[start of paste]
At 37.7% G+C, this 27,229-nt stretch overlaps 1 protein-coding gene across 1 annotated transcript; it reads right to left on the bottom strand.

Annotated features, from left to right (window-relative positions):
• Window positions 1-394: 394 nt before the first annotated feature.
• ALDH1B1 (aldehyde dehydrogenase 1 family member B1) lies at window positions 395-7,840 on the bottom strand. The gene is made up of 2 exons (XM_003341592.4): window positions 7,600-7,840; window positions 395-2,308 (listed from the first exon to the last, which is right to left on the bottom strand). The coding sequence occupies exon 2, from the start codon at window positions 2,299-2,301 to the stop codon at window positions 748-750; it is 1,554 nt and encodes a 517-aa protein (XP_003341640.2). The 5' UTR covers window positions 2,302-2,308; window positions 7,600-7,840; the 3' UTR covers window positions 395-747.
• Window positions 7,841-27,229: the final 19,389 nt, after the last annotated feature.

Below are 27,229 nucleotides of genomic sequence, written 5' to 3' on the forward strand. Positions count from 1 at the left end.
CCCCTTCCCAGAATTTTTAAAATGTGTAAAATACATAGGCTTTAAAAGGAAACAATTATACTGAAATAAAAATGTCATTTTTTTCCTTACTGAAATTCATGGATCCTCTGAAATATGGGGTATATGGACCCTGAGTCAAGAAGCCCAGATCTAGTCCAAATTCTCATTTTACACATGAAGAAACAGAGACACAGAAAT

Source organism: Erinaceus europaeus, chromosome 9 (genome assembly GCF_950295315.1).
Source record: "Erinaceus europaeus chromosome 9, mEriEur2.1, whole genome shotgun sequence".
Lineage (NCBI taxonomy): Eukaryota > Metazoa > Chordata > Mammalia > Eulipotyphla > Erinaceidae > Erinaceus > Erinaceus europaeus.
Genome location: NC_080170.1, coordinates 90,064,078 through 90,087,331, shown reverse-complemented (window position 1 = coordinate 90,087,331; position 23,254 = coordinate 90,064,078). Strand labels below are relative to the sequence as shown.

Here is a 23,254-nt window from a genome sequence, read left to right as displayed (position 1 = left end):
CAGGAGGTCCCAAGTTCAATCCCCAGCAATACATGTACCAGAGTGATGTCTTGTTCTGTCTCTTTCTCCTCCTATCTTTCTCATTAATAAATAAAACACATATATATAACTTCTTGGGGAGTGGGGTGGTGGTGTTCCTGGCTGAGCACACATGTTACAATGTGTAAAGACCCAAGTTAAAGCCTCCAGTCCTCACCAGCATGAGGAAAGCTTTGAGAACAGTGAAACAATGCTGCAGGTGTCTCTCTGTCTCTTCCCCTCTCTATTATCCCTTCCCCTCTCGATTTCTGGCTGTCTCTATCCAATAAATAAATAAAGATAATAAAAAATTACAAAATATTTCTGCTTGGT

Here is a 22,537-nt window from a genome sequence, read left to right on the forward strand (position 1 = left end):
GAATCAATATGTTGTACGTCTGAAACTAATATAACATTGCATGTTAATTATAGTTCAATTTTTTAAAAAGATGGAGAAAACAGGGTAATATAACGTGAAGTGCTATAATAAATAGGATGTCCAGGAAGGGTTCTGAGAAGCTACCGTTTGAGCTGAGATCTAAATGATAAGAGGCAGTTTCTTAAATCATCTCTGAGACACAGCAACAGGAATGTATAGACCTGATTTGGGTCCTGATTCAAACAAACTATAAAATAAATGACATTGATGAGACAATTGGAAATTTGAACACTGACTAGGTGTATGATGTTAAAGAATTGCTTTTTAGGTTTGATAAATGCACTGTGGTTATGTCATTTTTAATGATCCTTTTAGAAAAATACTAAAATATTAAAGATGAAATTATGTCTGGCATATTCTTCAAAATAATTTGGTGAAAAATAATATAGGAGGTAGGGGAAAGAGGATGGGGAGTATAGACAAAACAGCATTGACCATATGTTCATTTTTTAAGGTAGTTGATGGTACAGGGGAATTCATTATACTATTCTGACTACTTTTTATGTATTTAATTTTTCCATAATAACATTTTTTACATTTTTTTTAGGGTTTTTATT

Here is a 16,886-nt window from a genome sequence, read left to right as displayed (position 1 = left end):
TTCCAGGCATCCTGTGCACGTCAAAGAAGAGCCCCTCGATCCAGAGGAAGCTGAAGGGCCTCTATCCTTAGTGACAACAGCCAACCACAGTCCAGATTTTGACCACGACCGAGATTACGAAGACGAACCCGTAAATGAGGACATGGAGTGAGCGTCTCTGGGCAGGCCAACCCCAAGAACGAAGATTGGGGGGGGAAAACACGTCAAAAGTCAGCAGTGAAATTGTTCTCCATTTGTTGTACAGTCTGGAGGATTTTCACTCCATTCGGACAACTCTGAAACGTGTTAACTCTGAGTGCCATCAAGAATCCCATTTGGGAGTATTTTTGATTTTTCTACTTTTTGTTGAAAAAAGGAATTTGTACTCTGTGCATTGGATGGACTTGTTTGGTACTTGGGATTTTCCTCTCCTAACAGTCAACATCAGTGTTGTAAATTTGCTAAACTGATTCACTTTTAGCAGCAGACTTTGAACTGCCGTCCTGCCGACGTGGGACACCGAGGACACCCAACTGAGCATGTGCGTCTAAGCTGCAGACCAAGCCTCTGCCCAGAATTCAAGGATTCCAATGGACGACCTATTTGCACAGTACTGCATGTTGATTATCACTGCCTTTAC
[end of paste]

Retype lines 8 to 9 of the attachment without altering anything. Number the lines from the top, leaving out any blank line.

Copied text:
Source organism: Erinaceus europaeus, chromosome 9 (genome assembly GCF_950295315.1).
Source record: "Erinaceus europaeus chromosome 9, mEriEur2.1, whole genome shotgun sequence".